|Gary Johnson and William Weld|
There has long been a kind of romantic fantasy about third party candidates. The founding fathers didn't want parties at all, but soon enough, during the election of 1800, they were there. Since the Republican Party was founded in the 1850s, the two major parties have been them and the Democrats. Occasionally a third part will break through, such as in 1912, when Teddy Roosevelt's Bull Moose Party actually finished second, but that was more about the man than a party. The last third party candidate to actually win electoral votes was George Wallace in 1968.
However, third parties can wreak havoc. It's arguable that Ross Perot's campaigns in 1992 and 1996 helped Bill Clinton. Perot didn't win any states but in 1992 he got 19 percent of the vote. In 2000 Green Party candidate Ralph Nader only received 2.74 percent of the vote, but 1.63 of the Florida vote, which certainly siphoned votes from Al Gore, who lost the election by far less than those votes.
This year, with the presumptive nominees two of the most unpopular people in the nation, thoughts and daydreams may again turn to the candidates on the farther right of the ballot. They will never get elected, unless something catastrophic happens (it seems that both Trump and Clinton have a chance to be indicted this summer or fall), but we can imagine voting for them, until crunch time.
The Libertarian Party seems appealing, and will probably do the best of the non-majors. They just had their convention and once again Gary Johnson will be their nominee, with William Weld as his running-mate. Both men were governors of states (New Mexico and Massachusetts, respectively) and I think the U.S. would survive quite nicely if they were running things. Libertarians are wacky people though (one fellow danced in his underwear at the convention). As a Facebook meme goes, Libertarians are like cats--they presume independence though they are completely dependent on others. I like their commitment to freedom of expression and privacy, but their belief in the free market on everything is a bit childish. I mean, we drive on public roads, have a tax-based military, police force, fire departments, etc. Privatization is not the way to go. Sure, governments often badly run things--the saying goes, a government could botch a two-car funeral, but at least the government's outward intention is noble--to serve the people. The free market is all about shareholders. Do we want our roads built by people who only want to make money? No.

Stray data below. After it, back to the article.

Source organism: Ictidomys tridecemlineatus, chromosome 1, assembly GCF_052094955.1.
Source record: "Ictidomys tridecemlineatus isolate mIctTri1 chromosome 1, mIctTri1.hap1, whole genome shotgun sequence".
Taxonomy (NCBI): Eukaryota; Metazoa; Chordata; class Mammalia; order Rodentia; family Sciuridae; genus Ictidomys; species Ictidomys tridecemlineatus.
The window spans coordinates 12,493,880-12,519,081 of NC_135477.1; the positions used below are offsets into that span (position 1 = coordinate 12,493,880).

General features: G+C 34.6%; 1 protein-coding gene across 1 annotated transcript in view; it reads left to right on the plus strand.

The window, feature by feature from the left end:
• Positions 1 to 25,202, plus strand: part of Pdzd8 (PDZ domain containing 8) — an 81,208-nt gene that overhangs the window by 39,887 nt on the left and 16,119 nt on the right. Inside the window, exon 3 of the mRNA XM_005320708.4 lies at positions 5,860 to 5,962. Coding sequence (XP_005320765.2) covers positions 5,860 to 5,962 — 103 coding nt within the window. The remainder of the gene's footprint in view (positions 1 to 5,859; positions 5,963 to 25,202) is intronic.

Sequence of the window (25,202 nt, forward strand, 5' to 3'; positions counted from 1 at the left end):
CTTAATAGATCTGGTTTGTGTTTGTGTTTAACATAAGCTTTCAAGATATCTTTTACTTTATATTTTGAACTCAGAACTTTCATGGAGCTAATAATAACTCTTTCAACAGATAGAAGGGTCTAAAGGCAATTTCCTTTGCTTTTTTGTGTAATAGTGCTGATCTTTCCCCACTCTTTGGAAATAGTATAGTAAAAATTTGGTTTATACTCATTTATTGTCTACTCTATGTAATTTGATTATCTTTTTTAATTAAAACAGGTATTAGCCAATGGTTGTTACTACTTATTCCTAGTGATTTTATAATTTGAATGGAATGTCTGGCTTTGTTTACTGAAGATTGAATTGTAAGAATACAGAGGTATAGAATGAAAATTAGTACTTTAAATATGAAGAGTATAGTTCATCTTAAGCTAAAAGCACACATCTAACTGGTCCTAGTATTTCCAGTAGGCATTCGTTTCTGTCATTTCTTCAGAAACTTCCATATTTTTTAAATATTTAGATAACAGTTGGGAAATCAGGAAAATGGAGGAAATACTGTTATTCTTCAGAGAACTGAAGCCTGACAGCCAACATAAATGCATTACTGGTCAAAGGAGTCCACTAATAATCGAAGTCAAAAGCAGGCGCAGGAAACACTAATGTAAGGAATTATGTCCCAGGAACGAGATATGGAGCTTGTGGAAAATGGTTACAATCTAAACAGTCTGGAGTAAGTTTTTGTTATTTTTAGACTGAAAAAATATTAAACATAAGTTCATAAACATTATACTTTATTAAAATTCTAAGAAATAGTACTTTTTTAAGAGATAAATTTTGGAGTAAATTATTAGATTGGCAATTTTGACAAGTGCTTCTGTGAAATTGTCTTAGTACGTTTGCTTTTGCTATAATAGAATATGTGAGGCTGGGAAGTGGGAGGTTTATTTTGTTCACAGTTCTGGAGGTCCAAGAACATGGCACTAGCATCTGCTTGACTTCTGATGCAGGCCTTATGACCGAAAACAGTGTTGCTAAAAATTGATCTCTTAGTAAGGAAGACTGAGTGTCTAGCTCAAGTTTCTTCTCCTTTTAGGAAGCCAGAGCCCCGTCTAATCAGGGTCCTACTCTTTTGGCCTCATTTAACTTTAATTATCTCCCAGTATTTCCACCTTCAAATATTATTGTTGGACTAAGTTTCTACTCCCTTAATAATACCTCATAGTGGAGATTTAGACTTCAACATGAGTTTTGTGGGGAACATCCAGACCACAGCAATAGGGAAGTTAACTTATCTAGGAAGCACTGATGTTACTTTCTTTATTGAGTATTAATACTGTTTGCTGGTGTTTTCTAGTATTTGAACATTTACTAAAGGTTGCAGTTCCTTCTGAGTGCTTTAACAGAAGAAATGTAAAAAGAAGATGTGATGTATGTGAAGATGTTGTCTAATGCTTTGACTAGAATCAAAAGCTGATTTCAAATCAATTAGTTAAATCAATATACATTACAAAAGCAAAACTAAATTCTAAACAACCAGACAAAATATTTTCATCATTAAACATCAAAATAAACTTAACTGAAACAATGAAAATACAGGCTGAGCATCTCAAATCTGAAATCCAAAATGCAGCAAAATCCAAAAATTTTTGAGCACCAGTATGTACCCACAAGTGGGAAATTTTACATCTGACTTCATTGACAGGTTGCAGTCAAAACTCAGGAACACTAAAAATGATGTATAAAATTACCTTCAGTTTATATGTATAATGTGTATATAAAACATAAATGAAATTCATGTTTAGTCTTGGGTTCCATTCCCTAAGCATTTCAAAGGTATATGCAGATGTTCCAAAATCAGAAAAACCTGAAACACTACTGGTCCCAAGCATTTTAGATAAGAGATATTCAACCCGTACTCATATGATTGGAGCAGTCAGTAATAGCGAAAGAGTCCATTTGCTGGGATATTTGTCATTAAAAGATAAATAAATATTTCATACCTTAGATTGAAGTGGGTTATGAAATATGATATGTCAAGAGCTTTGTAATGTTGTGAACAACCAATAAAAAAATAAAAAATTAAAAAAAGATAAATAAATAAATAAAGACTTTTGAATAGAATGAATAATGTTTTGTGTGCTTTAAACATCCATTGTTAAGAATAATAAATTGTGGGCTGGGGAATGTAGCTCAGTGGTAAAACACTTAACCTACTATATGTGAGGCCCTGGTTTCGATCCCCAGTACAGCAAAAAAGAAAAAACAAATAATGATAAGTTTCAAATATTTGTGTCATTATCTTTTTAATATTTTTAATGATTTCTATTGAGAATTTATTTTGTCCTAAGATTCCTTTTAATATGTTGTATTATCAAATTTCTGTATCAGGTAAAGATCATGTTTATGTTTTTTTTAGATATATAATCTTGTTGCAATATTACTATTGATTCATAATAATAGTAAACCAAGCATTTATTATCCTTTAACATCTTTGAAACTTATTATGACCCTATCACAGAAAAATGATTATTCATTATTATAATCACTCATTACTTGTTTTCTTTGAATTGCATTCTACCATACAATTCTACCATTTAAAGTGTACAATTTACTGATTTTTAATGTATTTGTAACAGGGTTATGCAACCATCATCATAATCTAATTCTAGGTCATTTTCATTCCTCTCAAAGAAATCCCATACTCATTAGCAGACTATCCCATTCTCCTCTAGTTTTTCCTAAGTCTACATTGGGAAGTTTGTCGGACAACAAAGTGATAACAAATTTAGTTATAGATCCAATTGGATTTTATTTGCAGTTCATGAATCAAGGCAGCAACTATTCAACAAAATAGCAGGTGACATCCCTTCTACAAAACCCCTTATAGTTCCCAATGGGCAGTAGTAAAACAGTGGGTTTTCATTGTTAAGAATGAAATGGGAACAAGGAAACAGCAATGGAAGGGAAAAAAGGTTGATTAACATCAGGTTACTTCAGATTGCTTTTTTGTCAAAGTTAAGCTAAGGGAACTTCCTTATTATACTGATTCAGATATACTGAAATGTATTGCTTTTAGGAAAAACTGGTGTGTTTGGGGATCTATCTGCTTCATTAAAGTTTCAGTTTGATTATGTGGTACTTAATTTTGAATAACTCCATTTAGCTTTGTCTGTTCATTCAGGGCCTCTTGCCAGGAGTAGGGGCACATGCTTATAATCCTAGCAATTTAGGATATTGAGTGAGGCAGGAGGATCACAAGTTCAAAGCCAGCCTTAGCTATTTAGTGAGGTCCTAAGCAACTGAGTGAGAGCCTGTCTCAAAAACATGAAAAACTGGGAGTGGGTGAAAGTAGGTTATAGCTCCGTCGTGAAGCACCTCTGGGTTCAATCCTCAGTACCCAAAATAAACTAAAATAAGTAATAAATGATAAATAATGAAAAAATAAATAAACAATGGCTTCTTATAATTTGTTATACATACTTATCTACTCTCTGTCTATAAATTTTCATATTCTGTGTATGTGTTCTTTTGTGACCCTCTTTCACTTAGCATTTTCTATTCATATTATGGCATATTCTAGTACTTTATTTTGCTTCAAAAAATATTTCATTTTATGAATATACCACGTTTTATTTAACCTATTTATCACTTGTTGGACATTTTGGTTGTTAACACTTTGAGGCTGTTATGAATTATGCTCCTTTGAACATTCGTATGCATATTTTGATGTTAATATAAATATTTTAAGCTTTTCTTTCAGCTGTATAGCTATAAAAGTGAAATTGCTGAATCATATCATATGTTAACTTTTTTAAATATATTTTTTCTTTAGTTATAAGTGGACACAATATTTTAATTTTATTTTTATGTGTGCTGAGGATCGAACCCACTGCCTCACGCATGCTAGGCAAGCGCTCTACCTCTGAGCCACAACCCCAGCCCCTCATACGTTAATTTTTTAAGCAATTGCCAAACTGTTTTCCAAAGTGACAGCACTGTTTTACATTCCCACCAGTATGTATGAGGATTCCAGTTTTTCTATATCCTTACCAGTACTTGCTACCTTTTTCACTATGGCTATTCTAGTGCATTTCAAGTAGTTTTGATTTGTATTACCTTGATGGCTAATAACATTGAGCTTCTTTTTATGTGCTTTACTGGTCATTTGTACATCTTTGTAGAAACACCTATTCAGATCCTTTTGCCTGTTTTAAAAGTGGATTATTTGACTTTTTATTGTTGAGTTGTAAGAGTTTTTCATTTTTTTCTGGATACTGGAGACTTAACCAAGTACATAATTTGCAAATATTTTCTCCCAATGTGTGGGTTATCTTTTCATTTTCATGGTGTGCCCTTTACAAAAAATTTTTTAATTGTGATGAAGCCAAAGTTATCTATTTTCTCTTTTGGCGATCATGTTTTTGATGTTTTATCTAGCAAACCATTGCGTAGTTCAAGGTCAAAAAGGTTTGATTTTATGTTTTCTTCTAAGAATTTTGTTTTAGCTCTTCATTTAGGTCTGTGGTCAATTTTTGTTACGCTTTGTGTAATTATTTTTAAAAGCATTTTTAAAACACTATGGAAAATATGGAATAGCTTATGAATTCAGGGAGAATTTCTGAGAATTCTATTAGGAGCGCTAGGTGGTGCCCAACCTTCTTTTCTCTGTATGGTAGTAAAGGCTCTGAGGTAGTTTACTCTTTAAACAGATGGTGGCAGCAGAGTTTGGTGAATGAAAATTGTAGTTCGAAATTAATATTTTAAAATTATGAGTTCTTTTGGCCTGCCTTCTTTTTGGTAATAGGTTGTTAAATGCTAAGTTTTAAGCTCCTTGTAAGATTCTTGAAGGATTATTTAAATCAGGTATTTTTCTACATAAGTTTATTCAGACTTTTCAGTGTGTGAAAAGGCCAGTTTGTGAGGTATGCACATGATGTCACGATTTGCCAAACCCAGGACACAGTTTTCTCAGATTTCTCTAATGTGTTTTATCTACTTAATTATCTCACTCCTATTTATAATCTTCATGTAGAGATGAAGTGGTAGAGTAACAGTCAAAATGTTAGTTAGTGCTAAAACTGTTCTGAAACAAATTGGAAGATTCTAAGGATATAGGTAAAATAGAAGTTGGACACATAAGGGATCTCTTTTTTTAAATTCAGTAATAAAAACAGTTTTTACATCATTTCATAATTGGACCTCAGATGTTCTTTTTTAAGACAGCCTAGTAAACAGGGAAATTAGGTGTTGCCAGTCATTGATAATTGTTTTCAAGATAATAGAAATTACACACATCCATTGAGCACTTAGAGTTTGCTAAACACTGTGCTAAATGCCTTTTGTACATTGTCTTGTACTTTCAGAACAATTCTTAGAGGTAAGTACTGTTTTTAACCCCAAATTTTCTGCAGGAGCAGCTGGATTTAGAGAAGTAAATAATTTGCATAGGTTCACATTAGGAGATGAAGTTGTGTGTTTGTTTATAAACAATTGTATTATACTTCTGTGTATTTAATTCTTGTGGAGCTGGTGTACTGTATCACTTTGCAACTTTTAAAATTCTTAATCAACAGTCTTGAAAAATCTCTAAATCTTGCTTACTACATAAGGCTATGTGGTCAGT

The Green Party has not selected yet, but it appears that Jill Stein, who also was the nominee in 2012, will repeat. She is a doctor. I would imagine her beliefs align strongly with mine-in fact, I was thinking about voting for Nader in 2000, just for the hell of it. But just for the hell of it got us George W. Bush. Also, I can't imagine Nader, or Jill Stein, who have never had any kind of government position, as being able to run something as large as the United States of America. It's the toughest job in the world. I also can't imagine Stein being Commander in Chief. While Trump might lead us into every war imaginable, Stein might be the opposite. Could she have done what was necessary during World War II?
Finally we have David French. Who? Well, the Never Trump Republicans, led in print by columnist Bill Kristol, wanted to put up a conservative alternative to Trump. Names like Mitt Romney and Senator Ben Sasse were thrown around. Who did they come up? A lawyer and writer for the National Review. Kristol has put French's name out there, to the resounding sound of crickets. Where would French get the money? No one knows who he is, and to get his name out there requires advertising, and that requires money. French hasn't decided to run or not. I suggest he do himself a favor and pass.
The idea of a third party starting with the presidency is backwards. Should someone like Johnson be elected, how would he work with a Congress in which both sides are against him? It would be complete obstructionism. The way for a third party to take hold is from the ground up. There are a few Green Party people in legislatures here and there. They can try for Congress and go from there, and once they have a toe-hold, run for bigger offices. Although I think Johnson is a capable man and would make an okay president, he would have a hell of a time getting anything done.
His only chance is to get the requisite poll numbers required to be included in a debate (should they happen--they don't have to, and Trump may refuse). Perhaps, in that case, Hillary Clinton and Johnson could debate to make Trump look foolish. It's all fun to think about, even if it won't happen.